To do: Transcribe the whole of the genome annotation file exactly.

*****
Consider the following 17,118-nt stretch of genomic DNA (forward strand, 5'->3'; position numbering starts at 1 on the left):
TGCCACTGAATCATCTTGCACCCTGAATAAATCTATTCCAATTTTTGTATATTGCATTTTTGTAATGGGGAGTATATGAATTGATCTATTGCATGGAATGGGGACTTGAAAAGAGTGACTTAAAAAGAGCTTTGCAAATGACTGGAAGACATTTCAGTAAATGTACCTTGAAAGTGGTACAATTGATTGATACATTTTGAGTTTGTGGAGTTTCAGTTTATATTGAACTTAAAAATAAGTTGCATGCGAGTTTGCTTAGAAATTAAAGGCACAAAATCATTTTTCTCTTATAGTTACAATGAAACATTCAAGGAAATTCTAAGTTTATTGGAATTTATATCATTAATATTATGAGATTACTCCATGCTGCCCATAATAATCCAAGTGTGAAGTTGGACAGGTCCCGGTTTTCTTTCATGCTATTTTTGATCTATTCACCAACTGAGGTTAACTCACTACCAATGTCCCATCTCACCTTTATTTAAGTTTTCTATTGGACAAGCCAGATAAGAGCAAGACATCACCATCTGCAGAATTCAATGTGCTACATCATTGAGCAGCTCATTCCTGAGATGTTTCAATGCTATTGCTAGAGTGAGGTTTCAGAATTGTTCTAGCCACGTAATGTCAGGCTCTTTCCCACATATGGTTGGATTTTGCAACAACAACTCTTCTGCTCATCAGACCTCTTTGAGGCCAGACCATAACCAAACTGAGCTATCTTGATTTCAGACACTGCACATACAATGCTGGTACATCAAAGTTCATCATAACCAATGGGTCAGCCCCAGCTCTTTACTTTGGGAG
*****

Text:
Consider the following 17,118-nt stretch of genomic DNA (forward strand, 5'->3'; position numbering starts at 1 on the left):
TGCCACTGAATCATCTTGCACCCTGAATAAATCTATTCCAATTTTTGTATATTGCATTTTTGTAATGGGGAGTATATGAATTGATCTATTGCATGGAATGGGGACTTGAAAAGAGTGACTTAAAAAGAGCTTTGCAAATGACTGGAAGACATTTCAGTAAATGTACCTTGAAAGTGGTACAATTGATTGATACATTTTGAGTTTGTGGAGTTTCAGTTTATATTGAACTTAAAAATAAGTTGCATGCGAGTTTGCTTAGAAATTAAAGGCACAAAATCATTTTTCTCTTATAGTTACAATGAAACATTCAAGGAAATTCTAAGTTTATTGGAATTTATATCATTAATATTATGAGATTACTCCATGCTGCCCATAATAATCCAAGTGTGAAGTTGGACAGGTCCCGGTTTTCTTTCATGCTATTTTTGATCTATTCACCAACTGAGGTTAACTCACTACCAATGTCCCATCTCACCTTTATTTAAGTTTTCTATTGGACAAGCCAGATAAGAGCAAGACATCACCATCTGCAGAATTCAATGTGCTACATCATTGAGCAGCTCATTCCTGAGATGTTTCAATGCTATTGCTAGAGTGAGGTTTCAGAATTGTTCTAGCCACGTAATGTCAGGCTCTTTCCCACATATGGTTGGATTTTGCAACAACAACTCTTCTGCTCATCAGACCTCTTTGAGGCCAGACCATAACCAAACTGAGCTATCTTGATTTCAGACACTGCACATACAATGCTGGTACATCAAAGTTCATCATAACCAATGGGTCAGCCCCAGCTCTTTACTTTGGGAG